Threats to our security come in many forms. This page describes how to report threats to the ISS Service Desk. The most common threat currently is the 'phishing attack'. It is helpful for us to have a full copy of phishing attack (& Trojan) emails.
If you use 'Webmail', you can send a copy of the 'Threat' message by doing the following:
- open the message (do not click on any links).
- click on 'View Full Header' - see list of technical information.
- drag a highlight over it all.
- press: Ctrl and C - to copy the text (nothing will appear to happen).
- click on 'Compose' button - see new message.
- click into the body of the message.
- press: Ctrl & V - see information in the body of the message.
- click in the 'Send to' box and address it to: email@example.com
- click into the 'Subject:' line and type: Threat Report.
- click on the 'Send' button.
If you use Outlook, you can send a copy of the 'Threat' message by doing the following:
- create to a new message in Outlook 2007/2011.
- click on the 'To' button - see global address list.
- type: ISS Service Desk - see address highlighted.
- click on the 'To ->' button at the bottom of the dialog - see address added.
- write a 'subject' line that includes the words "Threat Report".
- drag the suspect email message into the body of the new message and 'drop' it.
- write a covering note, then send it.
If you find the above procedures 'inpractical', 'forward' the suspect message to the ISS Service Desk with a prief explanation.
There are false warnings going around. Some try to alarm you about viruses that don't exist and some try alarm you about threats in the 'real' world. These are called variously 'Internet Hoaxes' and 'Urban Myths'. To discover whether a warning you have received is an 'Internet hoaxes' follow the link below:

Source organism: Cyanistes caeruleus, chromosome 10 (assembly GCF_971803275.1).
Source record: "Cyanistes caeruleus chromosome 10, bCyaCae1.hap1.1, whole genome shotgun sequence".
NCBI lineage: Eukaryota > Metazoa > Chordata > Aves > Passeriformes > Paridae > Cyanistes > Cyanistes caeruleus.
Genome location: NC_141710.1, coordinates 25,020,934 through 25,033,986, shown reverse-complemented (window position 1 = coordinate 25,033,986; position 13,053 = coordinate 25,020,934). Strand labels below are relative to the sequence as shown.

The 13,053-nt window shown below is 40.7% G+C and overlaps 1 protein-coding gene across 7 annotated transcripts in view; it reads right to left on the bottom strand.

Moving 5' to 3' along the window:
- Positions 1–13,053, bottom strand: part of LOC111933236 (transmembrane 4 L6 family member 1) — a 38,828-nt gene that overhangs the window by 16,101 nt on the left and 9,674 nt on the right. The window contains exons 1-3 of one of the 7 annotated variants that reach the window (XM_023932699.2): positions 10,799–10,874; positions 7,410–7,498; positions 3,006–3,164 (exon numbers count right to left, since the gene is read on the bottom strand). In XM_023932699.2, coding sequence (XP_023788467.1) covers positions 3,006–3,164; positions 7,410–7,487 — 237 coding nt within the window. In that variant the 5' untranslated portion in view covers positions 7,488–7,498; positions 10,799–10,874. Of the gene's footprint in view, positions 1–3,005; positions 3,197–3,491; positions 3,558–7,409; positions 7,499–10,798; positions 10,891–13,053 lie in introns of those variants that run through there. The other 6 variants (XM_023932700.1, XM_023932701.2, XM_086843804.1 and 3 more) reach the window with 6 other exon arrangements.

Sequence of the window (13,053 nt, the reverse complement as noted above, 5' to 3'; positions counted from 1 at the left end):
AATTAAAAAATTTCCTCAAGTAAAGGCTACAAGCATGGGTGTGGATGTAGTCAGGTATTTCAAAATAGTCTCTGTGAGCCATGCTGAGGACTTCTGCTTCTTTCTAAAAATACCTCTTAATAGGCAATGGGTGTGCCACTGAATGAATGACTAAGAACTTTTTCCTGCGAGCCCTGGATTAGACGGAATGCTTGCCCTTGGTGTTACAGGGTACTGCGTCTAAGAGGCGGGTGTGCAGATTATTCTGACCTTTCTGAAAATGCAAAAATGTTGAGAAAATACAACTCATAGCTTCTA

If in doubt ring the ISS Service Desk on x10987.
Typically 'hoax virus warning' messages will have one or more of the following features:
- the message refers to higher authorities e.g. AOL, Intel and Microsoft.
- and urges you to forward the message to ALL YOUR FRIENDS.
- includes incomprehensible spurious technical 'info'.
- includes TEXT IN CAPITALS with multiple exclamation marks!!!!!!!
- have multiple > > > > > signs in front of each line.
- some hoaxes are like chain letters offering you money for passing the message on - ignore these also.
In general hoax messages concentrate on trying to frighten you with dire warnings uncheckable references.
How does this differ from real virus warnings? Not much really as the messages are designed to mimic genuine virus warnings. In general hoax warnings have an URGENT or 'hysterical!!!' tone, whereas genuine warnings should be 'matter-of-fact'.
Be suspicious of the following:
- all warnings from Microsoft, IBM, HP, AOL.
They are, in general, very slow to issue warnings.
- all warnings from colleagues & friends.
Internet warnings and urban myths also typically use CAPITALS and false references to authority, but are (obviously) more varied in their content. If you are worried look up the info on the links below or call the ISS Service Desk.